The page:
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What Are Pros and Cons of Cinnamon for Blood Sugar?

You may be able to use a common and delicious spice to help control blood sugar. Before you do, learn about the pros and cons of cinnamon.
What Are Pros and Cons of Cinnamon for Blood Sugar?
Cinnamon sticks

Millions of American adults have prediabetes. The CDC defines this as having fasting blood sugar over 100 but less than 126 mg/dL, the cut-off for a diagnosis of diabetes. Learning that you have prediabetes can be alarming, but it offers an opportunity to make changes that will reverse the condition and prevent full-blown diabetes. Regular physical activity and a high-nutrient, low-energy diet are central to this effort. Spices and condiments may also contribute to blood sugar control, so you may want to learn about the pros and cons of cinnamon. Many readers like to use it to lower their blood sugar.

What Are the Pros and Cons of Cinnamon?

Q. My blood sugar was 101. I did some reading on the internet and found out that I might be able to reduce it by taking cinnamon.
Every morning, I put less than a teaspoon in my coffee. After a month my blood sugar, cholesterol and triglycerides all went into the normal range. My blood sugar is now 81.

Pros of Cinnamon:

A. Cinnamon can help lower blood sugar, according to a recent meta-analysis (Diabetes Research and Clinical Practice, online Aug. 16, 2019). Scientists studying rats demonstrated that a water-based extract of cinnamon paired with high-intensity exercise can reverse metabolic syndrome (Nutrition, Sep. 2019). In addition, this spice has intriguing anti-cancer activity (European Journal of Medicinal Chemistry, Sep. 15, 2019).

Cons of Cinnamon:

There could be negative effects from regular cinnamon consumption, however. Cassia cinnamon contains coumarin, which can damage the liver. The amounts of this compound are variable, and Ceylon cinnamon (Cinnamomum zeylonicum) does not have any coumarin.

Avoiding Coumarin:

Coumarin is not water-soluble, however. Consequently, if you put ground cinnamon in your disposable coffee filter rather than directly in your coffee, you get the benefits from cinnamon without the danger of coumarin. Don’t try this in a reusable filter; ground cinnamon can create a gummy mess.

Possible Interactions:

A recent case report warns of the dangers of cinnamon interacting with oral anticoagulants (European Journal of Case Reports in Internal Medicine, online July 19, 2019). An 80-year-old man who had been taking dabigatran (Pradaxa) for atrial fibrillation started taking a solution of cinnamon and ginger. Three days later he was vomiting blood and his stool was black with blood. The doctors were unable to control his intestinal bleeding and he died. There may be other factors that contributed to this tragedy. However, to be prudent, people taking anticoagulant medicines should not use cinnamon as medicine.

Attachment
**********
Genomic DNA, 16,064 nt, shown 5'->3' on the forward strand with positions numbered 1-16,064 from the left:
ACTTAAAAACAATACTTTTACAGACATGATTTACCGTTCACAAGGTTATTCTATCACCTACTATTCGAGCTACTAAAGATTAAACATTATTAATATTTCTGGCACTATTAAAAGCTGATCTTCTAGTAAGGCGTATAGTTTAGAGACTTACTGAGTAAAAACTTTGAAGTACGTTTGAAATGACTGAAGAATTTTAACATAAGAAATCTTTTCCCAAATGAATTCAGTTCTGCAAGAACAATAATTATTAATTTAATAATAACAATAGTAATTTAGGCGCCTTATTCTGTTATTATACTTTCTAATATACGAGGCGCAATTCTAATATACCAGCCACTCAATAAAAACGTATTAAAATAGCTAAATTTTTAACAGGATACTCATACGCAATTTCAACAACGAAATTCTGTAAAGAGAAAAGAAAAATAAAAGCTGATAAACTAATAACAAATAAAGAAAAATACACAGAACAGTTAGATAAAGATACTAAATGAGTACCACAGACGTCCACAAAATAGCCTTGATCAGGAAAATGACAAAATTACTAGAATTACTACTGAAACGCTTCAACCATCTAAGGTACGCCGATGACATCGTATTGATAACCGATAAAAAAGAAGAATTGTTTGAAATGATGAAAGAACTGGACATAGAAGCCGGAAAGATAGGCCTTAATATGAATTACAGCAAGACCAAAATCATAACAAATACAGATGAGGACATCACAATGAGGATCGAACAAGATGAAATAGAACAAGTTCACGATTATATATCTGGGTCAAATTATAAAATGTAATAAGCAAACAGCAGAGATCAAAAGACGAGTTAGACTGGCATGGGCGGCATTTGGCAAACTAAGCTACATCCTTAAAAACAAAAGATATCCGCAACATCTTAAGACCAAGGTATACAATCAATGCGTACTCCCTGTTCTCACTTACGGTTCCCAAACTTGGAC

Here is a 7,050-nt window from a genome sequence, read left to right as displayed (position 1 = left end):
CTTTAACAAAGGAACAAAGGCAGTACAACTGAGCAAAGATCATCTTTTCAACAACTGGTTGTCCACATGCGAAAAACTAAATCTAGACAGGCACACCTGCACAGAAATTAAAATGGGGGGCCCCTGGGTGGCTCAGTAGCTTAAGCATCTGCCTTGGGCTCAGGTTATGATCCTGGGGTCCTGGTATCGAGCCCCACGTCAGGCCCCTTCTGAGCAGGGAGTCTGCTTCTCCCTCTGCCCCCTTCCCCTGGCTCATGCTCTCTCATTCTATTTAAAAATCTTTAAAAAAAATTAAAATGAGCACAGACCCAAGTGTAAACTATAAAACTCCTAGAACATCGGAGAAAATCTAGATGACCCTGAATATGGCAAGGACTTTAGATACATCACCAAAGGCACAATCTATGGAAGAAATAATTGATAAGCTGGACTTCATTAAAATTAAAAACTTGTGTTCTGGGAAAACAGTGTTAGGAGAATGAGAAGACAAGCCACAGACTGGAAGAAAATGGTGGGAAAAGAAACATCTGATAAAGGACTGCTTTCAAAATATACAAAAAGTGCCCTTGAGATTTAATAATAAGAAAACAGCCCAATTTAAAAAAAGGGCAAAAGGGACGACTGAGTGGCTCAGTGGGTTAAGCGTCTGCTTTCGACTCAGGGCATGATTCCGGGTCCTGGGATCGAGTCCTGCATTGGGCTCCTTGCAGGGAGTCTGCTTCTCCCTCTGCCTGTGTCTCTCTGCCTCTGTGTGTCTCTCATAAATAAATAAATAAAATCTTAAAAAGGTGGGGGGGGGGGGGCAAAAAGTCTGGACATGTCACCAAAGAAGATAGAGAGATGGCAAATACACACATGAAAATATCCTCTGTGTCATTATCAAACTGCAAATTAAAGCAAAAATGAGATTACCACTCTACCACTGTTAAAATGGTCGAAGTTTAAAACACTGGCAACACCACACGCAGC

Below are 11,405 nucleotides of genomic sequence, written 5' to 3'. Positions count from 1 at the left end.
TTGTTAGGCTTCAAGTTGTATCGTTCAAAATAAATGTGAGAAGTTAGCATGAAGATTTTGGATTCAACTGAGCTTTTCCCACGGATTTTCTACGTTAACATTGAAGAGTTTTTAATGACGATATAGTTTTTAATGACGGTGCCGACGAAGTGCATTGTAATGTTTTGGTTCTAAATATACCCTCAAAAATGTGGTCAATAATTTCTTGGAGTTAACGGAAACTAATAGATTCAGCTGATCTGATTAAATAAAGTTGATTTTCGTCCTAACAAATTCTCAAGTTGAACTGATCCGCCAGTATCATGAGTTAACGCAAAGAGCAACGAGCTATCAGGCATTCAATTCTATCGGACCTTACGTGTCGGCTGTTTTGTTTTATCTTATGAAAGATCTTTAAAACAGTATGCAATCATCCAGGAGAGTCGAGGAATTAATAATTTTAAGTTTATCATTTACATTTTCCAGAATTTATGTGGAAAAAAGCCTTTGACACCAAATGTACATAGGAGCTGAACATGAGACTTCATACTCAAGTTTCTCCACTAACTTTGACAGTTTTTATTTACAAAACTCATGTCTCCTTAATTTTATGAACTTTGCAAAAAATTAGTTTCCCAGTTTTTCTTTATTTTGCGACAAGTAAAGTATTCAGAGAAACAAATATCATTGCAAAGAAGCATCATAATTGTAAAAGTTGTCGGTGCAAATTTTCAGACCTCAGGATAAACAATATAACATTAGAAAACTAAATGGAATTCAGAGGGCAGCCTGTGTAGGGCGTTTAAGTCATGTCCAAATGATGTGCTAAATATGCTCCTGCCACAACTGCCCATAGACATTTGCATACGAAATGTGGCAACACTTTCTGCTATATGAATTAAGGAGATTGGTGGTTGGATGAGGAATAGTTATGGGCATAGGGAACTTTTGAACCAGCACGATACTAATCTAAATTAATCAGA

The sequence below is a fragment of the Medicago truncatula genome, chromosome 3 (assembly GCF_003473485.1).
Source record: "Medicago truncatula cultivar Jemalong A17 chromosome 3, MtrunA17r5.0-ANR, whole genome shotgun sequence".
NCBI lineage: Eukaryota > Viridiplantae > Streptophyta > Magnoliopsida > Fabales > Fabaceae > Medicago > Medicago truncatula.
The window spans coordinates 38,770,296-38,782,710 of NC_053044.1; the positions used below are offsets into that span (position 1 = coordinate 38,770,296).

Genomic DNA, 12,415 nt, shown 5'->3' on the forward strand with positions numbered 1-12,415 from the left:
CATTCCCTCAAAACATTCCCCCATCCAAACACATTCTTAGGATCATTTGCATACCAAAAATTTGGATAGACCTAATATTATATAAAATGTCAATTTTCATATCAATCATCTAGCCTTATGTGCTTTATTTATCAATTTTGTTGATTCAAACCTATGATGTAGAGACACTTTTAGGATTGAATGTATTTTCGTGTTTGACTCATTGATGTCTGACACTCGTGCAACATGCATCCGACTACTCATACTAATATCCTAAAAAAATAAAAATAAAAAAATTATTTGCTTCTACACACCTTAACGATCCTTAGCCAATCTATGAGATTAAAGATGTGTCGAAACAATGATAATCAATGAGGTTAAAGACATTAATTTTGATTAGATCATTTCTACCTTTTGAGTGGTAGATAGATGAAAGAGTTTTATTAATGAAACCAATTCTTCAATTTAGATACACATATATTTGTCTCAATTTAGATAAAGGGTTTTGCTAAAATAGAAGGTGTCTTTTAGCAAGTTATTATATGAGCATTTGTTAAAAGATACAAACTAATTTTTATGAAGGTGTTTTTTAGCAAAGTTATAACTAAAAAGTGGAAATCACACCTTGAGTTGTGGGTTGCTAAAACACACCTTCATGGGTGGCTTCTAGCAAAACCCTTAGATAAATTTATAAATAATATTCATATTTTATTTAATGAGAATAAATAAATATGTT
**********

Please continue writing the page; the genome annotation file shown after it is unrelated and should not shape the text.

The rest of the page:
You can learn more about using cinnamon and other natural flavoring compounds in our book, Spice Up Your Health: How Everyday Kitchen Herbs and Spices Can Lengthen & Strengthen Your Life. 

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About the Author
Terry Graedon, PhD, is a medical anthropologist and co-host of The People’s Pharmacy radio show, co-author of The People’s Pharmacy syndicated newspaper columns and numerous books, and co-founder of The People’s Pharmacy website. Terry taught in the Duke University School of Nursing and was an adjunct assistant professor in the Department of Anthropology. She is a Fellow of the Society of Applied Anthropology. Terry is one of the country's leading authorities on the science behind folk remedies. .
Spice Up Your Health: How Everyday Kitchen Herbs & Spices Can Lengthen & Strengthen Your Life

Learn about the latest research on the surprising health benefits of herbs and spices. Find out how to make home remedies with spices that can help with common health problems.

Spice Up Your Health: How Everyday Kitchen Herbs & Spices Can Lengthen & Strengthen Your Life
  • Deyno S et al, "Efficacy and safety of cinnamon in type 2 diabetes mellitus and pre-diabetes patients: A meta-analysis and meta-regression." Diabetes Research and Clinical Practice, online Aug. 16, 2019. DOI: 10.1016/j.diabres.2019.107815
  • Fayaz E et al, "Cinnamon extract combined with high-intensity endurance training alleviates metabolic syndrome via non-canonical WNT signaling." Nutrition, Sep. 2019. DOI: 10.1016/j.nut.2019.03.009
  • Sadeghi S et al, "Anti-cancer effects of cinnamon: Insights into its apoptosis effects." European Journal of Medicinal Chemistry, Sep. 15, 2019. DOI: 10.1016/j.ejmech.2019.05.067
  • Maadarani O et al, "Adding herbal products to direct-acting oral anticoagulants can be fatal." European Journal of Case Reports in Internal Medicine, online July 19, 2019. doi: 10.12890/2019_001190
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